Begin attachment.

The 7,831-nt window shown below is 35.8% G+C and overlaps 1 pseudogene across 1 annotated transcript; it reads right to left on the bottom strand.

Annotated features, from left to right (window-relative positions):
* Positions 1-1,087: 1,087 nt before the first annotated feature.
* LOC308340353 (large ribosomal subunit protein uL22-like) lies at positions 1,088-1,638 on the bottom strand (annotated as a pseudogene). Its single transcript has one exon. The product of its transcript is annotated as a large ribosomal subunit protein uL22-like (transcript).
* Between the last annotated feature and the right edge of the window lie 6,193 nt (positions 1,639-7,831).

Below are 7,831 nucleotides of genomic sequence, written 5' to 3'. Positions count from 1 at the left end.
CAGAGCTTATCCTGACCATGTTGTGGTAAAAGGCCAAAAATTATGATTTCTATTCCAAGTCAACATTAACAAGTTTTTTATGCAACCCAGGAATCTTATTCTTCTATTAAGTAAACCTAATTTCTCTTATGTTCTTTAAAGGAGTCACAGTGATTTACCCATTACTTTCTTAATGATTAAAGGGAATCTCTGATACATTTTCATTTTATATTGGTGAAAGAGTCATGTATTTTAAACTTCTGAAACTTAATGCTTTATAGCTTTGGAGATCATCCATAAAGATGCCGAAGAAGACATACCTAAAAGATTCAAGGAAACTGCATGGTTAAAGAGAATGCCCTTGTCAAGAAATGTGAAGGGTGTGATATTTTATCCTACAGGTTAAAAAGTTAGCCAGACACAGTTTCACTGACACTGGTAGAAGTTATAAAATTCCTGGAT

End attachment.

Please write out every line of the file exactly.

The 7,831-nt window shown below is 35.8% G+C and overlaps 1 pseudogene across 1 annotated transcript; it reads right to left on the bottom strand.

Annotated features, from left to right (window-relative positions):
* Positions 1-1,087: 1,087 nt before the first annotated feature.
* LOC308340353 (large ribosomal subunit protein uL22-like) lies at positions 1,088-1,638 on the bottom strand (annotated as a pseudogene). Its single transcript has one exon. The product of its transcript is annotated as a large ribosomal subunit protein uL22-like (transcript).
* Between the last annotated feature and the right edge of the window lie 6,193 nt (positions 1,639-7,831).

Below are 7,831 nucleotides of genomic sequence, written 5' to 3'. Positions count from 1 at the left end.
CAGAGCTTATCCTGACCATGTTGTGGTAAAAGGCCAAAAATTATGATTTCTATTCCAAGTCAACATTAACAAGTTTTTTATGCAACCCAGGAATCTTATTCTTCTATTAAGTAAACCTAATTTCTCTTATGTTCTTTAAAGGAGTCACAGTGATTTACCCATTACTTTCTTAATGATTAAAGGGAATCTCTGATACATTTTCATTTTATATTGGTGAAAGAGTCATGTATTTTAAACTTCTGAAACTTAATGCTTTATAGCTTTGGAGATCATCCATAAAGATGCCGAAGAAGACATACCTAAAAGATTCAAGGAAACTGCATGGTTAAAGAGAATGCCCTTGTCAAGAAATGTGAAGGGTGTGATATTTTATCCTACAGGTTAAAAAGTTAGCCAGACACAGTTTCACTGACACTGGTAGAAGTTATAAAATTCCTGGAT